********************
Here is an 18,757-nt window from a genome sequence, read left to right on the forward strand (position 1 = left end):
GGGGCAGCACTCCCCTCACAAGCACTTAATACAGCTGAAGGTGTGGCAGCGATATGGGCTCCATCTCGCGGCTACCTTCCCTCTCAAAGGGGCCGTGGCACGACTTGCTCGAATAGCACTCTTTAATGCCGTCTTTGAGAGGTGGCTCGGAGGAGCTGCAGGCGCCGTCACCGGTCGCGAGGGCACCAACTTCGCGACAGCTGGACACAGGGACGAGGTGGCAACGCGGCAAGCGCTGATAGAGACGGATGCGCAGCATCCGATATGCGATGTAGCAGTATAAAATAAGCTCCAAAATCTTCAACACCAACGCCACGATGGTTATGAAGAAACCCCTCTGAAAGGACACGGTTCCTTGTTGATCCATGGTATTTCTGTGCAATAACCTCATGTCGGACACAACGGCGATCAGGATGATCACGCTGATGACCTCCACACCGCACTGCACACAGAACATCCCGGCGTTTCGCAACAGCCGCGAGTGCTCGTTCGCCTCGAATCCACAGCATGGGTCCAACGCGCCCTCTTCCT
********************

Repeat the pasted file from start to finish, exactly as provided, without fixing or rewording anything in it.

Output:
Here is an 18,757-nt window from a genome sequence, read left to right on the forward strand (position 1 = left end):
GGGGCAGCACTCCCCTCACAAGCACTTAATACAGCTGAAGGTGTGGCAGCGATATGGGCTCCATCTCGCGGCTACCTTCCCTCTCAAAGGGGCCGTGGCACGACTTGCTCGAATAGCACTCTTTAATGCCGTCTTTGAGAGGTGGCTCGGAGGAGCTGCAGGCGCCGTCACCGGTCGCGAGGGCACCAACTTCGCGACAGCTGGACACAGGGACGAGGTGGCAACGCGGCAAGCGCTGATAGAGACGGATGCGCAGCATCCGATATGCGATGTAGCAGTATAAAATAAGCTCCAAAATCTTCAACACCAACGCCACGATGGTTATGAAGAAACCCCTCTGAAAGGACACGGTTCCTTGTTGATCCATGGTATTTCTGTGCAATAACCTCATGTCGGACACAACGGCGATCAGGATGATCACGCTGATGACCTCCACACCGCACTGCACACAGAACATCCCGGCGTTTCGCAACAGCCGCGAGTGCTCGTTCGCCTCGAATCCACAGCATGGGTCCAACGCGCCCTCTTCCT